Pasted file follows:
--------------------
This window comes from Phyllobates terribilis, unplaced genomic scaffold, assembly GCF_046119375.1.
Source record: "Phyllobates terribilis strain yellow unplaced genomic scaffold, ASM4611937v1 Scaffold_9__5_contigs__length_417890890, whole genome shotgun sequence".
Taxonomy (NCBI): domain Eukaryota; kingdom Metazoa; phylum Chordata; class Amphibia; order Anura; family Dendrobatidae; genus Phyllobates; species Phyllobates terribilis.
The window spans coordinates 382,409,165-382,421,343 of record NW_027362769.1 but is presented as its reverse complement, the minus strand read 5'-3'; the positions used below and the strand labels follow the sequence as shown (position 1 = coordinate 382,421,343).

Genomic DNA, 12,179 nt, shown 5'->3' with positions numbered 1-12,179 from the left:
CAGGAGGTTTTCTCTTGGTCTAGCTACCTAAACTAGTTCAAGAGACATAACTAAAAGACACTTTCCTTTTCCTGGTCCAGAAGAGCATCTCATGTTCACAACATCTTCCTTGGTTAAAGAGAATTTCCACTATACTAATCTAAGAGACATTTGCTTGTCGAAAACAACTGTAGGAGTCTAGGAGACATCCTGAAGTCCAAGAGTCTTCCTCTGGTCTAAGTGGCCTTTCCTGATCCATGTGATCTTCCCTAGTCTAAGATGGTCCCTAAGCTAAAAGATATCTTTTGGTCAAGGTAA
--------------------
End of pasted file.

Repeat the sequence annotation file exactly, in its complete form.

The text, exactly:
This window comes from Phyllobates terribilis, unplaced genomic scaffold, assembly GCF_046119375.1.
Source record: "Phyllobates terribilis strain yellow unplaced genomic scaffold, ASM4611937v1 Scaffold_9__5_contigs__length_417890890, whole genome shotgun sequence".
Taxonomy (NCBI): domain Eukaryota; kingdom Metazoa; phylum Chordata; class Amphibia; order Anura; family Dendrobatidae; genus Phyllobates; species Phyllobates terribilis.
The window spans coordinates 382,409,165-382,421,343 of record NW_027362769.1 but is presented as its reverse complement, the minus strand read 5'-3'; the positions used below and the strand labels follow the sequence as shown (position 1 = coordinate 382,421,343).

Genomic DNA, 12,179 nt, shown 5'->3' with positions numbered 1-12,179 from the left:
CAGGAGGTTTTCTCTTGGTCTAGCTACCTAAACTAGTTCAAGAGACATAACTAAAAGACACTTTCCTTTTCCTGGTCCAGAAGAGCATCTCATGTTCACAACATCTTCCTTGGTTAAAGAGAATTTCCACTATACTAATCTAAGAGACATTTGCTTGTCGAAAACAACTGTAGGAGTCTAGGAGACATCCTGAAGTCCAAGAGTCTTCCTCTGGTCTAAGTGGCCTTTCCTGATCCATGTGATCTTCCCTAGTCTAAGATGGTCCCTAAGCTAAAAGATATCTTTTGGTCAAGGTAA